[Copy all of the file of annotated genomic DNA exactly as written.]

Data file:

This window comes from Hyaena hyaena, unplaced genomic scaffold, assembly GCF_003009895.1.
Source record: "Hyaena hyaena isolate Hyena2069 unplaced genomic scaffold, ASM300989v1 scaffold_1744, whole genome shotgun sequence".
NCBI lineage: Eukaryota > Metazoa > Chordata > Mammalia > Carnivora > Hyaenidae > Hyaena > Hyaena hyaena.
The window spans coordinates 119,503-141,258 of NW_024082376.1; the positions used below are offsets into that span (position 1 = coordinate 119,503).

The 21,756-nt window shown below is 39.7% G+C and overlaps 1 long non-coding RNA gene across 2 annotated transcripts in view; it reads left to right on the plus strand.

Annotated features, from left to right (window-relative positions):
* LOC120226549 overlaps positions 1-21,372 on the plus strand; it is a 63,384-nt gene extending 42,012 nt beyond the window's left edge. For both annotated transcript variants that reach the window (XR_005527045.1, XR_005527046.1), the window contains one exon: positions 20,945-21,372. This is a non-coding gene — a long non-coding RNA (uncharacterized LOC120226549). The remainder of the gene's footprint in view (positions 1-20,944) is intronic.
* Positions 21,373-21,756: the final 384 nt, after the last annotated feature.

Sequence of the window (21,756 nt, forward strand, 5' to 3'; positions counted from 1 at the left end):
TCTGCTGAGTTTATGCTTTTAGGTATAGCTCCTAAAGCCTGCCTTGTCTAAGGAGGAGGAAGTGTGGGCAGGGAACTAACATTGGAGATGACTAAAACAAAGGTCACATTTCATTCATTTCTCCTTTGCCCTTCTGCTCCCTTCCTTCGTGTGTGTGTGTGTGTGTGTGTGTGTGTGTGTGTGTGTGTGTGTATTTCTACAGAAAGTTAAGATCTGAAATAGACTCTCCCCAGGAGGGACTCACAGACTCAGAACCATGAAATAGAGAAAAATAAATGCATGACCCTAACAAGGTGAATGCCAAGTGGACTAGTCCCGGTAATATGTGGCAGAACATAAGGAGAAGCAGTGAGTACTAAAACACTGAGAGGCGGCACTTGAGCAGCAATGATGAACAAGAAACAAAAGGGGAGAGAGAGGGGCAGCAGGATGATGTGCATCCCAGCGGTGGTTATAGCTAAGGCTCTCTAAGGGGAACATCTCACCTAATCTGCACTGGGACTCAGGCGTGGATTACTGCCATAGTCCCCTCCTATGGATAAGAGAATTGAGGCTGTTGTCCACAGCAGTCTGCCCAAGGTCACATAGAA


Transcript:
This window comes from Hyaena hyaena, unplaced genomic scaffold, assembly GCF_003009895.1.
Source record: "Hyaena hyaena isolate Hyena2069 unplaced genomic scaffold, ASM300989v1 scaffold_1744, whole genome shotgun sequence".
NCBI lineage: Eukaryota > Metazoa > Chordata > Mammalia > Carnivora > Hyaenidae > Hyaena > Hyaena hyaena.
The window spans coordinates 119,503-141,258 of NW_024082376.1; the positions used below are offsets into that span (position 1 = coordinate 119,503).

The 21,756-nt window shown below is 39.7% G+C and overlaps 1 long non-coding RNA gene across 2 annotated transcripts in view; it reads left to right on the plus strand.

Annotated features, from left to right (window-relative positions):
* LOC120226549 overlaps positions 1-21,372 on the plus strand; it is a 63,384-nt gene extending 42,012 nt beyond the window's left edge. For both annotated transcript variants that reach the window (XR_005527045.1, XR_005527046.1), the window contains one exon: positions 20,945-21,372. This is a non-coding gene — a long non-coding RNA (uncharacterized LOC120226549). The remainder of the gene's footprint in view (positions 1-20,944) is intronic.
* Positions 21,373-21,756: the final 384 nt, after the last annotated feature.

Sequence of the window (21,756 nt, forward strand, 5' to 3'; positions counted from 1 at the left end):
TCTGCTGAGTTTATGCTTTTAGGTATAGCTCCTAAAGCCTGCCTTGTCTAAGGAGGAGGAAGTGTGGGCAGGGAACTAACATTGGAGATGACTAAAACAAAGGTCACATTTCATTCATTTCTCCTTTGCCCTTCTGCTCCCTTCCTTCGTGTGTGTGTGTGTGTGTGTGTGTGTGTGTGTGTGTGTGTGTGTATTTCTACAGAAAGTTAAGATCTGAAATAGACTCTCCCCAGGAGGGACTCACAGACTCAGAACCATGAAATAGAGAAAAATAAATGCATGACCCTAACAAGGTGAATGCCAAGTGGACTAGTCCCGGTAATATGTGGCAGAACATAAGGAGAAGCAGTGAGTACTAAAACACTGAGAGGCGGCACTTGAGCAGCAATGATGAACAAGAAACAAAAGGGGAGAGAGAGGGGCAGCAGGATGATGTGCATCCCAGCGGTGGTTATAGCTAAGGCTCTCTAAGGGGAACATCTCACCTAATCTGCACTGGGACTCAGGCGTGGATTACTGCCATAGTCCCCTCCTATGGATAAGAGAATTGAGGCTGTTGTCCACAGCAGTCTGCCCAAGGTCACATAGAA